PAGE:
Commonly known as Golden Lotus Banana (Musella lasiocarpa) is a showy relative of bananas (Musa spp and hybrids) in the Musaceae family.
Found at up to 2500 meters in elevation on the highlands in Yunnan province in China and north-eastern Vietnam, this short-statured perennial herb has rhizomatous growth and only reaches a maximum height of 150 cm tall. The non-woody trunk is botanically known as a pseudostem and consists of closely packed and overlapping leaf sheaths. It has green-grey, lanceolate leaves, arranged radially above the pseudostems, each measuring up to 60 cm in length. The International Union of Conservation (IUCN) classified this species as Endangered.
Due to the resemblance of the pseudostem and opening bracts to a lotus flower, this species is known as the golden lotus banana. For centuries, this plant has been cultivated and harvested for many uses in its native region in southwestern China.
All parts of the plant are used. The rhizome, leaf and stem are used for animal fodders. During winter in the mountainous region, the plants are used to feed pigs as other plants are scarce during this period, while the fibrous midrib of the dried leaves is used for weaving.
The inner pseudostem is also edible, either cooked or pickled. The flower bracts are used as traditional medicine to treat various ailments. In some regions, the starchy pseudostem and rhizome are used to make wine. In mountain farms, this species is planted at ridges of fields and terrace as they can mitigate soil erosion.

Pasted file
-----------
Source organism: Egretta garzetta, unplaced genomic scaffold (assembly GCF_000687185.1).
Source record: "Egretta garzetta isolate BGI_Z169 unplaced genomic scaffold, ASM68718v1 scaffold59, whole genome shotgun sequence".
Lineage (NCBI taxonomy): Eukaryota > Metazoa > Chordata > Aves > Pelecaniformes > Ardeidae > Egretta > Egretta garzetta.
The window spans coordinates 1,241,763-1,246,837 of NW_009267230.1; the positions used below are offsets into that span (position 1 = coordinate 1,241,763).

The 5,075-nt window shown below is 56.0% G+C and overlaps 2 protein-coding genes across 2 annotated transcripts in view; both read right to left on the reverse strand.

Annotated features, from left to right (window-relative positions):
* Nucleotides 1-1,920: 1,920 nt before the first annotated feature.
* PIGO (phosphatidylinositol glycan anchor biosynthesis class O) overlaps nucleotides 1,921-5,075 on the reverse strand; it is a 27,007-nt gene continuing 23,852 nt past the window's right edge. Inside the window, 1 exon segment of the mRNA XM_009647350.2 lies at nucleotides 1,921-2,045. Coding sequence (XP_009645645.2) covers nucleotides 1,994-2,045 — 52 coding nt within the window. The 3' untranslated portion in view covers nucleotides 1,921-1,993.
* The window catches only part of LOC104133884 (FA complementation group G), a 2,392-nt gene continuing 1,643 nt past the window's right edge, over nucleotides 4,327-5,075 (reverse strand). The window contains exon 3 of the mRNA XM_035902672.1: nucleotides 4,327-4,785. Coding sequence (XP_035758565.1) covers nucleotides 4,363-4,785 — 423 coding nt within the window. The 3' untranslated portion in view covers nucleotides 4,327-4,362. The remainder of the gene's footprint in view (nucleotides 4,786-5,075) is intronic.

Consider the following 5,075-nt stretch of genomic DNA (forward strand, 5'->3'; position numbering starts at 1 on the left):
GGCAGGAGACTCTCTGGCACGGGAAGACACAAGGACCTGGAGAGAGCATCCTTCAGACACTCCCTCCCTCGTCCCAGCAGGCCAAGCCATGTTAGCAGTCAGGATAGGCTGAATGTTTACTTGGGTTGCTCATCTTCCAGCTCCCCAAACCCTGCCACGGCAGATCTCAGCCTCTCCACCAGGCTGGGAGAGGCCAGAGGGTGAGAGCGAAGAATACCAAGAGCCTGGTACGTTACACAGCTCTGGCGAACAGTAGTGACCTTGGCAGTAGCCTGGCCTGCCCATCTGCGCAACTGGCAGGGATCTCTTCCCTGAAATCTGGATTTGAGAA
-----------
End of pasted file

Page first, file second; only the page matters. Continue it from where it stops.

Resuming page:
In horticulture, this species is cultivated for its large and attractive inflorescence and handsome leaves. It prefers full sun and well-drained soil. Currently, a few golden lotus banana plants are flowering along the edge of Silver Garden, which is just a stone’s throw away from the conservatories, so do check out this banana’s relative if you are visiting!
Written by: Arthur Voo, Senior Research Executive (Research and Horticulture)
Arthur has been working closely with plants for more than 10 years, whether in a park, nature reserve or glasshouse. These days, if he isn’t taking care of plants in the glasshouses, he likes to spend his time hiking and looking for interesting plants in the wild.